Increasing Nurses’ Knowledge of an Evidence-Based Practice Pain Management Plan in the Intensive Care Unit
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PublisherThe University of Arizona.
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AbstractPurpose: The purpose of this DNP project was to increase nurses’ knowledge of the “Assess and manage pain” component in working with adult critical care patients at Mercy Gilbert Medical Center. Evidence-based care practice content was included in the educational portion, with the ultimate goal of increasing compliance with the ABCDEF bundle at Mercy Gilbert Medical Center. Background: Approximately 77% of adult ICU patients have experienced pain during an intensive care unit (ICU) stay (Barr et al., 2013). Current clinical guidelines recommend using a pain, agitation, delirium (PAD) bundle to decrease delirium in the ICU by assessing pain first and screening for pain frequently (Barr et al., 2013; Devlin et al., 2018). The ABCDE bundle significantly decreases delirium (Devlin et al., 2018). Mercy Gilbert Medical Center serves a large population of adult ICU patients; therefore, the possibility of pain-related delirium among these patients is strong. Methods: This project used a pre-test/post-test quantitative design. Participants 1) completed a pre-test survey to evaluate knowledge and beliefs surrounding pain assessment and delirium; 2) viewed an educational presentation about pain assessment, delirium, and screening guidelines; and 3) completed a post-survey to evaluate any changes in knowledge and intention to screen for pain. Results were shared with ICU unit managers to help refine the education process for future testing cycles and other hospital sites. Results: A total final sample size of 11 ICU nurses completed the entire survey for a response rate of 14%. The highest proportion of respondents were ICU nurse females at 63.6%. The typical age range was 36-50 and years of practice were >10 years. The education level was 54% had Bachelor’s degrees in Nursing, 27% Associate’s degrees in Nursing and 18% Masters in Nursing. There were significant differences pre- and post-test for knowledge of pain assessment. (The Wilcoxon signed-rank test showed that five of the participants who completed the surveys and educational video demonstrated statistically significant improvement from pre- and post-testing [p < 0.01].) Conclusions: DNP quality improvement projects like this one help develop strategies to increase best practices, leading to improved patient outcomes. Results may be used to develop strategies to increase and align provider practices with the best standards for promoting early identification and treatment of pain-induced delirium.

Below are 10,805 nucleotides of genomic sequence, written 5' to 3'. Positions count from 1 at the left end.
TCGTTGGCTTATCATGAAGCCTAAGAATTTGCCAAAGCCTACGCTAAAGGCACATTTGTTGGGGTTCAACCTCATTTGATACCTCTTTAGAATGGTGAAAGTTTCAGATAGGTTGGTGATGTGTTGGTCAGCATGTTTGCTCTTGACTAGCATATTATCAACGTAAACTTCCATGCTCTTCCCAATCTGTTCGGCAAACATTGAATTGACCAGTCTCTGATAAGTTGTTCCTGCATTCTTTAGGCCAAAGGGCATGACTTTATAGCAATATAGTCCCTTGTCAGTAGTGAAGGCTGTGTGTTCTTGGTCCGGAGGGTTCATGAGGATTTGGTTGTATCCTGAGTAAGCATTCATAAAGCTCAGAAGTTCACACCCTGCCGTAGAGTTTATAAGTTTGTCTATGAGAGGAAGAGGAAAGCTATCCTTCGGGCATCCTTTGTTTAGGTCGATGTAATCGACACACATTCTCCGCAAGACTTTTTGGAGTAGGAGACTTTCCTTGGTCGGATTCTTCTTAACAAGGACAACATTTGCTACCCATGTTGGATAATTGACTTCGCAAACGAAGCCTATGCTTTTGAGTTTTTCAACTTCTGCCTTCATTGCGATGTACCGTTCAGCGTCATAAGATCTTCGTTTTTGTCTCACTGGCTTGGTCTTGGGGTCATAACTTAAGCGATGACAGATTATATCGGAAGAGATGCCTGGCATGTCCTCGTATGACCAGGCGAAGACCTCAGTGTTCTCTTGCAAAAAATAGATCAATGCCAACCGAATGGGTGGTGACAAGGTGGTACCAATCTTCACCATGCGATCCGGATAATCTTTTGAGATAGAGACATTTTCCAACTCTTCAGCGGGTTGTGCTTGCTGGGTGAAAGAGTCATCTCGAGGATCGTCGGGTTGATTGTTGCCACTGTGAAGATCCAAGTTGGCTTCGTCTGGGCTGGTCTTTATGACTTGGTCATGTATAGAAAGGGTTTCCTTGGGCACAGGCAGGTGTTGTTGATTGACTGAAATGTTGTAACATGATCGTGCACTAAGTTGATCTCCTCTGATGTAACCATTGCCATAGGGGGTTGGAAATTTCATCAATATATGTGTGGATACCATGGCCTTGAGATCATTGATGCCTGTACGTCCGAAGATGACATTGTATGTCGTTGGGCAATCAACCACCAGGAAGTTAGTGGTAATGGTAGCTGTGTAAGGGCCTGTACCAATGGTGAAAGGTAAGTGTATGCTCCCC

Degree ProgramGraduate College